Mental Health Through the Lens of How Many Times I've Read "Fangirl"

The novel Fangirl, written by Rainbow Rowell, has held a special place on my bookshelf ever since the first time I read it. The story follows Cath who is a first-year college student full of anxiety and awkward tendencies. Her love for the fictional book series, Simon Snow, and the fan fiction she writes is what keeps her afloat during her first year of college. As the novel progresses, we watch Cath encounter new people and stressful situations while also trying to balance her troubling home life of having a mentally ill father and a reckless twin sister. Overall, this book is a perfect read for any college freshman.

However, the first time I read Fangirl was when I was in the seventh grade. Now, I have reread it about a million times, and it has become a comfort read for whenever I am sad or anxious. Regardless, as I now find myself in the same shoes as Cath, I am able to look back on how much I have grown since the first time I read Fangirl.

Throughout middle school, I had a few good friends that enjoyed reading, so we would constantly swap books and recommend new novels for each other. That is how I first crossed paths with Cath and the Simon Snow universe. Within the first few chapters, I was hooked, but not for the obvious reasons, like plotline or dialogue. Rather, I was hooked onto Cath. I found myself analyzing everything she did and soon had the realization: Wow this is me!

For those of you who have never read Fangirl, Cath has various clear symptoms of Generalized Anxiety Disorder. However, when I was in middle school, I had no idea what that was. For me, Cath was a role model. I saw myself in every aspect of her. Her fear of society and new situations was something I often suffered with. The moments when she would wake up at night and roam her house looking for intruders or fire were things I did all the time. Feeling like the “cry baby” and the weak link in her family was one of my childhood struggles too. Her intense fear of people leaving her was probably the biggest worry my 13-year-old brain had. I could go on forever, but the point is that Cath had anxiety, and although I did not know what that was at the time, I had it too.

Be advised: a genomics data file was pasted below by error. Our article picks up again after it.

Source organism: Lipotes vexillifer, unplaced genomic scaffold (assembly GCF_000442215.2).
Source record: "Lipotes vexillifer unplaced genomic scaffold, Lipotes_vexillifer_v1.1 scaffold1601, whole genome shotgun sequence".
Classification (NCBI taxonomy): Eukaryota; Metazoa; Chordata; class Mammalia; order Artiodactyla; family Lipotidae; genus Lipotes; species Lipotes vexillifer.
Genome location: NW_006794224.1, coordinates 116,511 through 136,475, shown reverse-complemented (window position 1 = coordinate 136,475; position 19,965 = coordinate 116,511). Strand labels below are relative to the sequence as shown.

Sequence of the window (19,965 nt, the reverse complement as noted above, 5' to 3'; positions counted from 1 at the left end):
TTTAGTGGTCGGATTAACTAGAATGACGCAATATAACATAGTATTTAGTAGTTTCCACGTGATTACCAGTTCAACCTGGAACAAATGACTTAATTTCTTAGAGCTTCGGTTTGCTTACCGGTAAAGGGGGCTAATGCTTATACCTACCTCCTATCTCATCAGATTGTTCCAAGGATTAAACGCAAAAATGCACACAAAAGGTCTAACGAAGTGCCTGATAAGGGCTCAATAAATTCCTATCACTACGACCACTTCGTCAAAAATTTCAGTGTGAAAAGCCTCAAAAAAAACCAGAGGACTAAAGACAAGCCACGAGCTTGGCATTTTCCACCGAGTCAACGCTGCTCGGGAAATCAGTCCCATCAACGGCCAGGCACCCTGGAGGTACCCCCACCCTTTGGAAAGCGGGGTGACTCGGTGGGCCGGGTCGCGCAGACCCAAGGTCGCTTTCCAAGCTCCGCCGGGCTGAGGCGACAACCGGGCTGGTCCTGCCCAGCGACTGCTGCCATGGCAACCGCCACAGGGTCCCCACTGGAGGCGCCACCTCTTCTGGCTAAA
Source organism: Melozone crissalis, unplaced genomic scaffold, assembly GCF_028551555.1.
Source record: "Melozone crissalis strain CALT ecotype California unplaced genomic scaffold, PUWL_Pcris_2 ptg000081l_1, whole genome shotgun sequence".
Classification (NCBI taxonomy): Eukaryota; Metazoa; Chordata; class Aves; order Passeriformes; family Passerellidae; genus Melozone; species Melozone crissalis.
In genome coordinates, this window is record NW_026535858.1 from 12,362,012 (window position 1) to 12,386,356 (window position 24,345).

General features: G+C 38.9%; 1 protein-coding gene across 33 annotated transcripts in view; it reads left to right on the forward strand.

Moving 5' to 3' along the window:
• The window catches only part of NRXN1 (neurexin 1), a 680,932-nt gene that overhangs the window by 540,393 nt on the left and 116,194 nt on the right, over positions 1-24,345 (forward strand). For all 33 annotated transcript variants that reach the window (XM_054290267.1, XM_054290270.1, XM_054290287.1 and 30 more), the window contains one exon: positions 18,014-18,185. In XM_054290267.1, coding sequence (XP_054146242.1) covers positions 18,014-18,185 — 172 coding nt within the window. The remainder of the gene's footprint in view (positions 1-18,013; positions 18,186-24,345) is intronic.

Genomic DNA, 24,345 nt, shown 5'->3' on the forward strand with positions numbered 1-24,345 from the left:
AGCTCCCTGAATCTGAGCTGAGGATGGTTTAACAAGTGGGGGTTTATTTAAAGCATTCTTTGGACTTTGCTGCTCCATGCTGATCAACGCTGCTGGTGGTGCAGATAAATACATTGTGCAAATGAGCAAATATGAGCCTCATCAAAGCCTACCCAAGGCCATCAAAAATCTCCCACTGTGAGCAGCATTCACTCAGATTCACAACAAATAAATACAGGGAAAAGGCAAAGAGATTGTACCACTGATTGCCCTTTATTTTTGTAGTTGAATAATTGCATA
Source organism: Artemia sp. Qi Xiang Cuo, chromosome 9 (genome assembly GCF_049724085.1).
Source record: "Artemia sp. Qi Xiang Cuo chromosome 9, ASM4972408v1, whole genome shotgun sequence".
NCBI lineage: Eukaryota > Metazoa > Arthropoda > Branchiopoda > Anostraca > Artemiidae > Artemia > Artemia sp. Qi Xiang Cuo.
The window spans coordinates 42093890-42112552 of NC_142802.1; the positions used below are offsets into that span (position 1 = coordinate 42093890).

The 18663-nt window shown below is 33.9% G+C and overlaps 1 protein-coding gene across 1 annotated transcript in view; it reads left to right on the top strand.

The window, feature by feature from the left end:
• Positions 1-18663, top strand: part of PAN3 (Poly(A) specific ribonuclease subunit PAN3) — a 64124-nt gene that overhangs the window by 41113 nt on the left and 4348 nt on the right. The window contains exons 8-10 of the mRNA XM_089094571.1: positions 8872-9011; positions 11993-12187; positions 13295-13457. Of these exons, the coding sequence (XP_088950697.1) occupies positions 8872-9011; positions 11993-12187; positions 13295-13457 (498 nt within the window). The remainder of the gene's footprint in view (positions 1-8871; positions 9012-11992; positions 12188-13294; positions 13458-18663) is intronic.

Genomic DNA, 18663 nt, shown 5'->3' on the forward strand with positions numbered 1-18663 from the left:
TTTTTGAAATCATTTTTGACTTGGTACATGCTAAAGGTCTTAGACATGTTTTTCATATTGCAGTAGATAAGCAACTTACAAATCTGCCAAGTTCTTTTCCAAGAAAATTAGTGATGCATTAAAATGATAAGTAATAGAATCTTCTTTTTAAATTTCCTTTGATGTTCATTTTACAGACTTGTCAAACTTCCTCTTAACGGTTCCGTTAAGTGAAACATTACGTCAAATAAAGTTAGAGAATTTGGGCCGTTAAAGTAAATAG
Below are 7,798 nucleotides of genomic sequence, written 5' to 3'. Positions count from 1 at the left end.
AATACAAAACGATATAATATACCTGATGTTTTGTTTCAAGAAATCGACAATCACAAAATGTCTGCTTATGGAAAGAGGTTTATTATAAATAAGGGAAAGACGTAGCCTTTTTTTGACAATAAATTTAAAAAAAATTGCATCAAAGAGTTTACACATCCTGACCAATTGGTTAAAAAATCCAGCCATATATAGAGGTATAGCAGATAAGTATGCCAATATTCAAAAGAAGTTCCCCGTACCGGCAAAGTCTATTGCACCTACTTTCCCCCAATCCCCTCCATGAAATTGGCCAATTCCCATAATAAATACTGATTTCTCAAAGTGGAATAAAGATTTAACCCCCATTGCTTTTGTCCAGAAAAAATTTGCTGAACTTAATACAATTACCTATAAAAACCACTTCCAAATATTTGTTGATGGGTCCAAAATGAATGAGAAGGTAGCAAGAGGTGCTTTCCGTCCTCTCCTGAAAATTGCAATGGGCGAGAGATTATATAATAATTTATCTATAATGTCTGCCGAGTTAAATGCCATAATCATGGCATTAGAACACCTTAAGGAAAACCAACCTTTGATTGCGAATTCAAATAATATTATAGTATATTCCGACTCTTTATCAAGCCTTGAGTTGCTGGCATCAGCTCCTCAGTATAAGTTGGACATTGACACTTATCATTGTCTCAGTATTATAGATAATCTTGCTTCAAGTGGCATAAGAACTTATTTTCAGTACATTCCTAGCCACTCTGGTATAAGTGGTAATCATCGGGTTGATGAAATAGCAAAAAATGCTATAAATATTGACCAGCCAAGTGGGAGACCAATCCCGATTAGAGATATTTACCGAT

Now, as I am about to finish my first year of college, I realize that I am not like Cath anymore. All of those things I worried about or the small rituals I had to satisfy my anxious brain no longer overwhelm me. Fear and anxiety overtook my youth, but I finally regained control of my life. The first time I read Fangirl, I had no clue that Cath’s behaviors were unhealthy. I just saw her as someone who thought as I did. Her character made me feel “heard,” which was something I truly needed at the time. But now her character shows me something different. Whenever I find myself picking up Fangirl, I am reminded of how far I have come mentally.

With that in mind, I recognize that as a preteen, I should not have had to look elsewhere for these lessons. A novel should not have been the sole thing in my life that made my anxiety feel normal. Society and the world around me should have informed me that yes, anxiety is bad, but it isn’t unmanageable. We need to start having open conversations with our children about mental health, so not only that they are aware of it, but also that they feel less alone. Mental illness should not be a taboo subject because if it is, then our youth will suffer.